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The US Innovation and Competition Act, passed by the US Senate in June, includes nearly $250 billion for new technologies, including AI.


AI enables earlier diagnosis of lung cancer: An artificial intelligence-based program detects signs of lung cancer on CT scans a year earlier than was previously possible, according to a study by the National Institute for Research in Digital Science and Technology (Inria) at the Université Côte d’Azur. The AI identified 172 of the 177 malignant tumors. It was 97% effective in detecting cancer. The five tumors detected by the program were located near the center of the chest. There, tumors are harder to distinguish from healthy areas of the body. Currently, however, the program still identifies too many false positive hits that are not cancer. According to research director Benoît Audelan, significant improvements still need to be made here before the system can be handed over to hospitals.

Bio-compatible AI platform implanted in humans: Scientists have developed a polymer-based fiber network that can be implanted in the human body. The arrangement of the fibers process data in a way analogous to the brain. The system can classify healthy and pathological patterns in biological signals such as heartbeats in real time and thus detect pathological changes without medical supervision. In the process, the polymer network consumed less energy than a pacemaker.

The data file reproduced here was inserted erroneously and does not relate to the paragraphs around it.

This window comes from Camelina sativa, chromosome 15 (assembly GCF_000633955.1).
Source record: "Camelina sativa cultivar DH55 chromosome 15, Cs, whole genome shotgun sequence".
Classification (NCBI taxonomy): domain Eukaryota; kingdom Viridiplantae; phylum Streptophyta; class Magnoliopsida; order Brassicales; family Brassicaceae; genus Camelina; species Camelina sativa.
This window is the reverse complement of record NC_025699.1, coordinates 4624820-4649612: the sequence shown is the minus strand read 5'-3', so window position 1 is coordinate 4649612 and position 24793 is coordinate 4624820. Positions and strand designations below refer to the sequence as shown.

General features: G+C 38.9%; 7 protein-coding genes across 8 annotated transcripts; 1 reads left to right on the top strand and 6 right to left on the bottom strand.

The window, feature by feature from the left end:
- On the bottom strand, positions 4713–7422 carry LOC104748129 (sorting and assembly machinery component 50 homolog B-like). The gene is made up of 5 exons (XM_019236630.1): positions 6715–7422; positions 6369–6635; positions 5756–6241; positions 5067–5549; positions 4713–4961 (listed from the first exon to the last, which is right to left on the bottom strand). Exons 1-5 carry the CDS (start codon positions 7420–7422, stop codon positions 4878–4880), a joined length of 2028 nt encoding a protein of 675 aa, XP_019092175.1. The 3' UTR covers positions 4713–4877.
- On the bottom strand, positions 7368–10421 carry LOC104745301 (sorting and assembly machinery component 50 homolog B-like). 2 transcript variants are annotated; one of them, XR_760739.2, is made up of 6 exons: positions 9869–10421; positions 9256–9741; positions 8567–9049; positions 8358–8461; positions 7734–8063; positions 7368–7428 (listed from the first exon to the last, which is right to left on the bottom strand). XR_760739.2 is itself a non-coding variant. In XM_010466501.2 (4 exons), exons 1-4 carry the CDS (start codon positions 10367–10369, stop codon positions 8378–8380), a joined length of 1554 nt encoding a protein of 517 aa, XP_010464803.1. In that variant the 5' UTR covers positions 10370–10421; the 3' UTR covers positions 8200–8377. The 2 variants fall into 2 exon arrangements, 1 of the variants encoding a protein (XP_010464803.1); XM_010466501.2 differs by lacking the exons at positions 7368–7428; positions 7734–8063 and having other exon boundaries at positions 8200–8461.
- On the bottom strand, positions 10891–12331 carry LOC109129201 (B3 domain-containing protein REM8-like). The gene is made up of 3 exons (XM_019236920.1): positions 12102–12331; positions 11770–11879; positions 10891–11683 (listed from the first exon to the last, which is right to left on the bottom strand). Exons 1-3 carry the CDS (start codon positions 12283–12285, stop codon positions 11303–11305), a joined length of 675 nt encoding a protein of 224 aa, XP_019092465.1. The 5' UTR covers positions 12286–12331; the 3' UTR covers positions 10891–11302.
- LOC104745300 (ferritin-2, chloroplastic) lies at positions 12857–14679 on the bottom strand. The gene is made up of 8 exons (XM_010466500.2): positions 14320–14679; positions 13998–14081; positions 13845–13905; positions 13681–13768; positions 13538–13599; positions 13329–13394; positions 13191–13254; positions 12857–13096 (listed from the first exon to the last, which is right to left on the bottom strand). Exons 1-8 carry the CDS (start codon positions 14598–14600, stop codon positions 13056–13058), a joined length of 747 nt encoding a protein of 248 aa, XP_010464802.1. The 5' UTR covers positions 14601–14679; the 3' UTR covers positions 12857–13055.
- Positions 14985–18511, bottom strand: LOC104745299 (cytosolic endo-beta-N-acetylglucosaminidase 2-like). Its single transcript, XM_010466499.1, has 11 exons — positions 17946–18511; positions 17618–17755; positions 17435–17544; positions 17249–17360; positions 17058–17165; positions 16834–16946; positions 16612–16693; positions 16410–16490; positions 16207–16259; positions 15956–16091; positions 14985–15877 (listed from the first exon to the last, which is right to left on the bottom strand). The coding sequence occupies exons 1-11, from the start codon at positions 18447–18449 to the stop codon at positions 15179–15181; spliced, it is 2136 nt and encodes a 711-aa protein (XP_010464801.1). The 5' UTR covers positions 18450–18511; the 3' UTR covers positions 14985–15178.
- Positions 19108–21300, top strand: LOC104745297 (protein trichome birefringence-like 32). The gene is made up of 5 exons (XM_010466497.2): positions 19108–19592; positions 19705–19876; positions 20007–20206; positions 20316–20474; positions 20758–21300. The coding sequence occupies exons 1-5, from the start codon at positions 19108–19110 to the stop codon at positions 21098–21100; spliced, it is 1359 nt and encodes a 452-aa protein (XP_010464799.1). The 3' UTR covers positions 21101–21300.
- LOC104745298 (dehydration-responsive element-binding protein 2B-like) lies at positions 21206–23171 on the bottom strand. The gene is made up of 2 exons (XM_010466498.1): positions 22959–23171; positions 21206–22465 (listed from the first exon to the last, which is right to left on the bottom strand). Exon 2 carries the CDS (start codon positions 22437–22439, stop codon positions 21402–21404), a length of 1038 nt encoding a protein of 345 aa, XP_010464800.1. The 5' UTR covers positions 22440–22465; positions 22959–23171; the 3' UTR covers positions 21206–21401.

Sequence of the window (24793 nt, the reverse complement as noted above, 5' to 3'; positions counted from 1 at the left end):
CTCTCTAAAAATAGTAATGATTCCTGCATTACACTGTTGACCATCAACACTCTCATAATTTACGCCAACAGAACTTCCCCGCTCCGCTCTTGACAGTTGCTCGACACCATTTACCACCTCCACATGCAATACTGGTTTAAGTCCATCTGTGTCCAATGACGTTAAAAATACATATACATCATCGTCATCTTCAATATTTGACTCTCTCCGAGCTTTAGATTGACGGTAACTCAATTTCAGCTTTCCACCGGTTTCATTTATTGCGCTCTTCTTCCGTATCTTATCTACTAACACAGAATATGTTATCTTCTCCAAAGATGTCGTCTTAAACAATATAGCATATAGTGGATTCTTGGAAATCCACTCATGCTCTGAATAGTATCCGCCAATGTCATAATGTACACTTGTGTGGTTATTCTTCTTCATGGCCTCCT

AI detects abuse in children’s drawings: A new Israeli software can detect evidence of abuse in children’s drawings. With a high degree of accuracy, it should soon also be able to detect bullying, loneliness and eating disorders. The researchers are working with psychologists who can find evidence of abuse in the pictures of their young patients themselves. In their self-portraits, sexual coercion is usually said to leave a clear trace. In order to better perceive these features, the research center, together with the company Amina, developed a system that, based on the characters entered, creates algorithms. The accuracy is currently 90%.


„AI has the potential to decisively advance the digital transformation of administration at all levels.“
State Secretary Dirk Schrödter, the head of the State Chancellery in the German state of Schleswig-Holstein, has awarded a grant of around 135,000 euros to the University in Lübeck for its research in AI.


AI transforms heroes into real people: In many cases, the portraits generated by AI are impressively close to their digital counterparts. The video game Dark Souls, from which the heroes in a new experiment are humanized, does not offer graphically high-quality character models. So the StyleCLIP system has to be more inventive in generating images to make the faces look human. StyleCLIP, on the other hand, does less well with monsters; a ghost baby suddenly turned into a wrapped-up middle-aged man with a moustache.